The next Labour government should commit itself to universal social care, which could be funded by an Estates (Death) tax, or through additional, hypothecated compulsory social care insurance. Universal social care could be introduced in stages. One early stage could involve drawing the care home sector further into the public domain, through an NHS franchise. Such changes are necessary, but not sufficient. Providing universal social care will not in itself deliver more harmoniously functioning services. Collaborative working between care homes and the NHS needs to be fostered, by the kind of investment described above.

Democratic deficit

A historically weak political culture exists around the NHS, in which change is seen as a threat, blame is widely spread, and  whistleblowers are traitors. There is also a deep democratic deficit, in which the public is excluded from NHS decision-making. These are features of a centrally managed service in which there is a constant struggle for resources. Power in the NHS is dispersed across the health economy, without commensurate accountability across different centres of power, as seems to have happened in Mid-Staffordshire (according to the second Francis Report). This is especially the case in the commercial sector – as the Winterbourne View private hospital scandal demonstrated. Citizens have little influence over the health services available to them; professionals may be disempowered by local management; and local services are often resistant to ‘command and control’ management from the centre; meanwhile the commercial sector hides its activities behind a screen of ‘business secrets’. It is not clear how a democratic culture could be promoted in and around the NHS, but there are some available options. A ‘community development’ approach, in which civic activists, involved citizens and professionals work together to build stronger and more resilient local communities, is one such option. The Health & Wellbeing Boards in local authorities may also be a route to grounding the NHS in elected government.

Whatever the eventual methods chosen, there is a need for a mature political dialogue. The mechanisms for this dialogue need first to be established, and then used systematically. The risk to a new Labour government is that this kind of culture change will be strongly resisted, making politicians draw back from the challenge.

The market has advantages here, because it offers an individual solution to the problem of decision-making.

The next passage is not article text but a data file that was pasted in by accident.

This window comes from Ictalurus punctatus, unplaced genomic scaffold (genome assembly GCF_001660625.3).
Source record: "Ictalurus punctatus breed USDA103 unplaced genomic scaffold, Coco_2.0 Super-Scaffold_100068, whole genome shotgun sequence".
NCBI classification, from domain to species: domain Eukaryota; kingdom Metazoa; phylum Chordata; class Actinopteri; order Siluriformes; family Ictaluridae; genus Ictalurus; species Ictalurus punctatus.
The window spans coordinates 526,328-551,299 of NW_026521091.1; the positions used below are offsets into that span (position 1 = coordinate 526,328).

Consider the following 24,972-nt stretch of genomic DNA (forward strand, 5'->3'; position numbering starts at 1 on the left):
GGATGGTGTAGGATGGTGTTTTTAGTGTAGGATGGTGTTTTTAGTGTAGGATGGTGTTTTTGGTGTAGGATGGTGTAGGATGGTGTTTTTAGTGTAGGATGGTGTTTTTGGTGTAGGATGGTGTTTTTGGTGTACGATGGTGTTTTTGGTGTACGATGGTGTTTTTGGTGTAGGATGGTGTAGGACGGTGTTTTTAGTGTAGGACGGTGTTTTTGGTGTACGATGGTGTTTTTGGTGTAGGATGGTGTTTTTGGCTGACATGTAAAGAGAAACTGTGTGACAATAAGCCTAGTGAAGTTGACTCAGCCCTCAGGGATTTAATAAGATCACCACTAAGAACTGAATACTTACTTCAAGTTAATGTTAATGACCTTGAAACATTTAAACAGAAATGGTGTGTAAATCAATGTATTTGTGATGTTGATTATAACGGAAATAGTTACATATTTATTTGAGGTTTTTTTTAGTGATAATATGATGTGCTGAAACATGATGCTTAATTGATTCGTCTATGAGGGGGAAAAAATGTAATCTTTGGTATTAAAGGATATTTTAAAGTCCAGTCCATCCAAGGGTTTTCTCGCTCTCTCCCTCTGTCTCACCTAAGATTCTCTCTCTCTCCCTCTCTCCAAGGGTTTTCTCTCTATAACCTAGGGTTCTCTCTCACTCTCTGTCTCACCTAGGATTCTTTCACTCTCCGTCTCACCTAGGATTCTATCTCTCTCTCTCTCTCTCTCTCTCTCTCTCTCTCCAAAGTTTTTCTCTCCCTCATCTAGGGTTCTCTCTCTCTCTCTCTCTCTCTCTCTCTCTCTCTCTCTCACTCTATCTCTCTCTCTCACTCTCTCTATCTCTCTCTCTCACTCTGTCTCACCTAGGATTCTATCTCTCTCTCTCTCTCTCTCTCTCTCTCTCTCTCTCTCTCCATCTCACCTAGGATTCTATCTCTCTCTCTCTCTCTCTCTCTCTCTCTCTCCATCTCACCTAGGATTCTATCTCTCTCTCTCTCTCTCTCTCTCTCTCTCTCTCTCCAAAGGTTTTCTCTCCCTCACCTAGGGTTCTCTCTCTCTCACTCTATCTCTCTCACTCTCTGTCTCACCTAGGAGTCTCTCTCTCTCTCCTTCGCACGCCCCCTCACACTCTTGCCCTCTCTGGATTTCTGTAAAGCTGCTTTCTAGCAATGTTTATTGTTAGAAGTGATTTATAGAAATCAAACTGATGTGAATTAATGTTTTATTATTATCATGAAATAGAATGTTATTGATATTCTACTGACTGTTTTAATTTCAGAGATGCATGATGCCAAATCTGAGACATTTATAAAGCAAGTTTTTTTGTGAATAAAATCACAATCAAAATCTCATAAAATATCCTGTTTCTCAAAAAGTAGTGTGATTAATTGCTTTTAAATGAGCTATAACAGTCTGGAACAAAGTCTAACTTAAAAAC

Public health

Public health has been marginalised just at a time when the social determinants of health and illness have become clearer than ever. Lifespan has extended greatly since the NHS was founded, when most people did not live beyond 65. For some of the most well-off, illness and disability are now being compressed into the last months of a long, full and energetic life – the ‘compression of morbidity’ – but this is occurring on a large scale only in England, not in Scotland or Wales. As austerity damages communities we will see the health gap between the rich and the poor widen in England too.

The next Labour government will need economic and health policies to repair the damage. The community development approach, mentioned above as a way into participatory democracy, also has the effect of increasing social capital, and so generates early benefits for health and wellbeing. Closer working between CCGs and local government Health & Wellbeing Boards should be promoted on these grounds, as well as those of its reduction of the democratic deficit.

Organisation without a memory

The NHS management has been re-organised too often, and has lost a great deal of experience, and its collective memory. The decay of leadership means that the cadre of management that is needed not only to stabilise the NHS but also to promote organic growth within it is weak. The lack of experience of many NHS managers and the churn in management staff are frightening. Recovery of memory is an urgent task, and debate is needed on how to achieve it, preceded by a moratorium on any ‘top-down’ organisational change imposed by or on the NHS central administration.

Quality of care

Quality of care in the NHS is undermined by rapid and repeated organisational changes, a narrow focus on targets, and the decay of leadership amongst clinicians as well as managers. Perceptions of the poor quality of care are also currently being manufactured by those hostile to the NHS. Their dominance can be undermined by adopting a person-centred approach to future service development.